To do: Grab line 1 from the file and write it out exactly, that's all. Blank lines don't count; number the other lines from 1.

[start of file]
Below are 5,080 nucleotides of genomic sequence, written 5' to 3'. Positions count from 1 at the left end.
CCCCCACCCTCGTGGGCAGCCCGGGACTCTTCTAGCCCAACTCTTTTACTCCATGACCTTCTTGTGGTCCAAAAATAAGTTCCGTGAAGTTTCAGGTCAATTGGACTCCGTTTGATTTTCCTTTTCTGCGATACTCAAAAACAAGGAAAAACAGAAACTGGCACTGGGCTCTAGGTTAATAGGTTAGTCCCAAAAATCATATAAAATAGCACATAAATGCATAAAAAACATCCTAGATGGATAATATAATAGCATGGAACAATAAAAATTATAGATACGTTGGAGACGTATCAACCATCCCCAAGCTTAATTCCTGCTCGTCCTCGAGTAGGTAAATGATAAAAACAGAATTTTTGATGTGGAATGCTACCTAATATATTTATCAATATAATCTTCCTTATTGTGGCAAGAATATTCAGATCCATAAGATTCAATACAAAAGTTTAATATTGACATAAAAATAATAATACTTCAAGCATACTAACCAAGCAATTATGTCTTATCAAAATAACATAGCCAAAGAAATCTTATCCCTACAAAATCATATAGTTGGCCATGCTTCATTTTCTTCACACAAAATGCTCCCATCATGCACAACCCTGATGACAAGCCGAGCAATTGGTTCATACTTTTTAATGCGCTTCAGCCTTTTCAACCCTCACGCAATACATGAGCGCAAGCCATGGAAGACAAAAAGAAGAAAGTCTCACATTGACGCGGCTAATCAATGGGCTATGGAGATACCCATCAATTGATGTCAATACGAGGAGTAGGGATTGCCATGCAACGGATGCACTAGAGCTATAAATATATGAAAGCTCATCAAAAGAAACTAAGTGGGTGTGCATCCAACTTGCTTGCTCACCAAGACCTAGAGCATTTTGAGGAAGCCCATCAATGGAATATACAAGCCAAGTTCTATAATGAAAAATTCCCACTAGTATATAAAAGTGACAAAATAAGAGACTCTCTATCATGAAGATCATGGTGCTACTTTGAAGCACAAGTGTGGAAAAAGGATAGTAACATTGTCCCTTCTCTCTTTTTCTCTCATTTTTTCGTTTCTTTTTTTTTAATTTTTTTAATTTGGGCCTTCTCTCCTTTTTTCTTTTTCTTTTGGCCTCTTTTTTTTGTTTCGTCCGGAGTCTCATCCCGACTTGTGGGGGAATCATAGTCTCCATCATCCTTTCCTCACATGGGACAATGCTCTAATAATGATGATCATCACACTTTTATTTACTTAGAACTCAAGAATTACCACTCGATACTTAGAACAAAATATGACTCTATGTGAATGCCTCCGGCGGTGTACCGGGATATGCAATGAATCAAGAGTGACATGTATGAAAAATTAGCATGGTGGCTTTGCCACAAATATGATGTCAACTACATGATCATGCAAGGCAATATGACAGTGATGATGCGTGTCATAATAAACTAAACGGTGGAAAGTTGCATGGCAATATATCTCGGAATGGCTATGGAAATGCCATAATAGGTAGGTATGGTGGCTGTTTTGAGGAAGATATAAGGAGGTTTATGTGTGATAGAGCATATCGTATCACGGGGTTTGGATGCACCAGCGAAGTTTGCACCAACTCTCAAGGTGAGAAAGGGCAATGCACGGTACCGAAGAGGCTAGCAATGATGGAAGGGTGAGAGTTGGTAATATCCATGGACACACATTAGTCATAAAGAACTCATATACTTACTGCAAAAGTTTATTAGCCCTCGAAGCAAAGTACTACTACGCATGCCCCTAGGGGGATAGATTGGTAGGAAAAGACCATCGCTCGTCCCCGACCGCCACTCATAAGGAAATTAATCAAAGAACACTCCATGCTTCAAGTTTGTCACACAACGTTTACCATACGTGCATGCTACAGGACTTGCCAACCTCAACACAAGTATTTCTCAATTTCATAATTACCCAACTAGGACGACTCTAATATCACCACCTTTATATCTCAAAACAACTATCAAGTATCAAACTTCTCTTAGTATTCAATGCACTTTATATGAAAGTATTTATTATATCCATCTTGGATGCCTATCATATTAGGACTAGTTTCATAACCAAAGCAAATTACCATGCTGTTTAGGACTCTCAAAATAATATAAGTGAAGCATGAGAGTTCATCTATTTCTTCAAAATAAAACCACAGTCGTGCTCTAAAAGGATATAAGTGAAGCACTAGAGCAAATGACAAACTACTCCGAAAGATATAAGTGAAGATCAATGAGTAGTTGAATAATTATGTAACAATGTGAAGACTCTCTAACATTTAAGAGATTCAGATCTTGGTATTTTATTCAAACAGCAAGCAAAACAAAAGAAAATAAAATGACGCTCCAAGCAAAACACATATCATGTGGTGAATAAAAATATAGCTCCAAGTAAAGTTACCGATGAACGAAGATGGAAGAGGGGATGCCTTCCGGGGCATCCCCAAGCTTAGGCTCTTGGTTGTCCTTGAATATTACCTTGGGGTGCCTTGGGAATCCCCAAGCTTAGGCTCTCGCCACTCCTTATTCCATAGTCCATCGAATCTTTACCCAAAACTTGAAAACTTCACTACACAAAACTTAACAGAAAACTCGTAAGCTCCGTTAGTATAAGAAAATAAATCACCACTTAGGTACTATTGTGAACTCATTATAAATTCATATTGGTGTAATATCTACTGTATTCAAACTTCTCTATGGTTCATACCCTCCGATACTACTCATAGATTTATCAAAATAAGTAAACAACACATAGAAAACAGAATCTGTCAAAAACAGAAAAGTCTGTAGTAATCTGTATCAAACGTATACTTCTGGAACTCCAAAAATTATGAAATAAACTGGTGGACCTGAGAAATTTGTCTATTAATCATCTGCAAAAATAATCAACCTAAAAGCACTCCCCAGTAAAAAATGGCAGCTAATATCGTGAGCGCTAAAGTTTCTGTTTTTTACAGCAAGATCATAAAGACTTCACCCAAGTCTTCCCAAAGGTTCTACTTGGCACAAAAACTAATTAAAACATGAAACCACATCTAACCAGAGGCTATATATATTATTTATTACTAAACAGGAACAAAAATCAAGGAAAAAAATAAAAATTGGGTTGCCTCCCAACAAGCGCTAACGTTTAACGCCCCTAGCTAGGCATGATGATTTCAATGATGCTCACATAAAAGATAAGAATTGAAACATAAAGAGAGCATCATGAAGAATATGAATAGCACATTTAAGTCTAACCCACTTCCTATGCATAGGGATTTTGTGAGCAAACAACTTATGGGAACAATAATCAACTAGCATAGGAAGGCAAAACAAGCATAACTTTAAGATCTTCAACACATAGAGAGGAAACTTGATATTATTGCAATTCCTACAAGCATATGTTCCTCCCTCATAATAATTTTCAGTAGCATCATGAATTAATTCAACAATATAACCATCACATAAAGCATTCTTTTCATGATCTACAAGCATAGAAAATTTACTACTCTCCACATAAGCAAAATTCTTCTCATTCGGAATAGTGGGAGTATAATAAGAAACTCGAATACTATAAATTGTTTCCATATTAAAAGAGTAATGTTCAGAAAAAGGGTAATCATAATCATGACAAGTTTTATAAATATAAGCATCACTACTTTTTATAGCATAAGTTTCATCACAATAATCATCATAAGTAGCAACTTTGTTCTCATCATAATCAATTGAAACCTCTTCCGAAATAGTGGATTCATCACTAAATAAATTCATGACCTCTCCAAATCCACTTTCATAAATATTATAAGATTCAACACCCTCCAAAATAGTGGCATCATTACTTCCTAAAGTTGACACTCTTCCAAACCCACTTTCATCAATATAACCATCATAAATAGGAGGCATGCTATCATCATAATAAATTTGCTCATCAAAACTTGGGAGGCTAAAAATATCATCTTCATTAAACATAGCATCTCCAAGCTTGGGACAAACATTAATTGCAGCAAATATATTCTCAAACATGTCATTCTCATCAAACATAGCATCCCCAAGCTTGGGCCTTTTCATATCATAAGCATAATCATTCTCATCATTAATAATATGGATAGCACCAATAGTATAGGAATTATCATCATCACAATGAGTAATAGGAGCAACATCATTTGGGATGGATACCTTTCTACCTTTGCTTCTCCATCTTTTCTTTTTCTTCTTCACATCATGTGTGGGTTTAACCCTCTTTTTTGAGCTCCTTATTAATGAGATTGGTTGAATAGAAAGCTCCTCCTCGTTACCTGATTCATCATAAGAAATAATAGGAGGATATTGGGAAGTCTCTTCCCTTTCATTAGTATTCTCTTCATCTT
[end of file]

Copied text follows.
Below are 5,080 nucleotides of genomic sequence, written 5' to 3'. Positions count from 1 at the left end.